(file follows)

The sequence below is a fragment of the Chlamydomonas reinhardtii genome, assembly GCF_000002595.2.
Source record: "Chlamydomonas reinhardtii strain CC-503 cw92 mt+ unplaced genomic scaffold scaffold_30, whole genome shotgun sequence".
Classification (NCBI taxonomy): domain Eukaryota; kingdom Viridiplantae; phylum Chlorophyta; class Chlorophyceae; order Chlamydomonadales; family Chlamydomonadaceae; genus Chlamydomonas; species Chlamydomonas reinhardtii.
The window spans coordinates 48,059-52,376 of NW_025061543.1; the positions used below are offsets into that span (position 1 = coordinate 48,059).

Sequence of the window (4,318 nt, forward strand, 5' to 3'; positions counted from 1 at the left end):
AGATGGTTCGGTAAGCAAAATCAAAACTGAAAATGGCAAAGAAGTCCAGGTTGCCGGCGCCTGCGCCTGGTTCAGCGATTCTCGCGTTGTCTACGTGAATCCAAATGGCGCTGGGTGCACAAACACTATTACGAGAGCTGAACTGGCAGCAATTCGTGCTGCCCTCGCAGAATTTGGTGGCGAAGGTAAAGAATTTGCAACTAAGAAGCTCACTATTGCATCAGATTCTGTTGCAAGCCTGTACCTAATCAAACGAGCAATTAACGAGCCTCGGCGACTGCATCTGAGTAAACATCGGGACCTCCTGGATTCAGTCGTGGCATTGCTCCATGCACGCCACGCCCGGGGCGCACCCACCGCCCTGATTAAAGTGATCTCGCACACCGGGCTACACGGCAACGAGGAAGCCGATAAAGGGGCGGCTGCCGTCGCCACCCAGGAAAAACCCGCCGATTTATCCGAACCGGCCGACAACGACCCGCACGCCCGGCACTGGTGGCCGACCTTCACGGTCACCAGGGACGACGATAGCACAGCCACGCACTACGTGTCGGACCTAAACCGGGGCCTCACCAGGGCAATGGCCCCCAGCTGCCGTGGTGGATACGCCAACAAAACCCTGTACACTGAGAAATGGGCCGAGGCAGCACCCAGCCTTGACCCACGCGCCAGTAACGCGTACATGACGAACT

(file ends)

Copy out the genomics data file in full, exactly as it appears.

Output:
The sequence below is a fragment of the Chlamydomonas reinhardtii genome, assembly GCF_000002595.2.
Source record: "Chlamydomonas reinhardtii strain CC-503 cw92 mt+ unplaced genomic scaffold scaffold_30, whole genome shotgun sequence".
Classification (NCBI taxonomy): domain Eukaryota; kingdom Viridiplantae; phylum Chlorophyta; class Chlorophyceae; order Chlamydomonadales; family Chlamydomonadaceae; genus Chlamydomonas; species Chlamydomonas reinhardtii.
The window spans coordinates 48,059-52,376 of NW_025061543.1; the positions used below are offsets into that span (position 1 = coordinate 48,059).

Sequence of the window (4,318 nt, forward strand, 5' to 3'; positions counted from 1 at the left end):
AGATGGTTCGGTAAGCAAAATCAAAACTGAAAATGGCAAAGAAGTCCAGGTTGCCGGCGCCTGCGCCTGGTTCAGCGATTCTCGCGTTGTCTACGTGAATCCAAATGGCGCTGGGTGCACAAACACTATTACGAGAGCTGAACTGGCAGCAATTCGTGCTGCCCTCGCAGAATTTGGTGGCGAAGGTAAAGAATTTGCAACTAAGAAGCTCACTATTGCATCAGATTCTGTTGCAAGCCTGTACCTAATCAAACGAGCAATTAACGAGCCTCGGCGACTGCATCTGAGTAAACATCGGGACCTCCTGGATTCAGTCGTGGCATTGCTCCATGCACGCCACGCCCGGGGCGCACCCACCGCCCTGATTAAAGTGATCTCGCACACCGGGCTACACGGCAACGAGGAAGCCGATAAAGGGGCGGCTGCCGTCGCCACCCAGGAAAAACCCGCCGATTTATCCGAACCGGCCGACAACGACCCGCACGCCCGGCACTGGTGGCCGACCTTCACGGTCACCAGGGACGACGATAGCACAGCCACGCACTACGTGTCGGACCTAAACCGGGGCCTCACCAGGGCAATGGCCCCCAGCTGCCGTGGTGGATACGCCAACAAAACCCTGTACACTGAGAAATGGGCCGAGGCAGCACCCAGCCTTGACCCACGCGCCAGTAACGCGTACATGACGAACT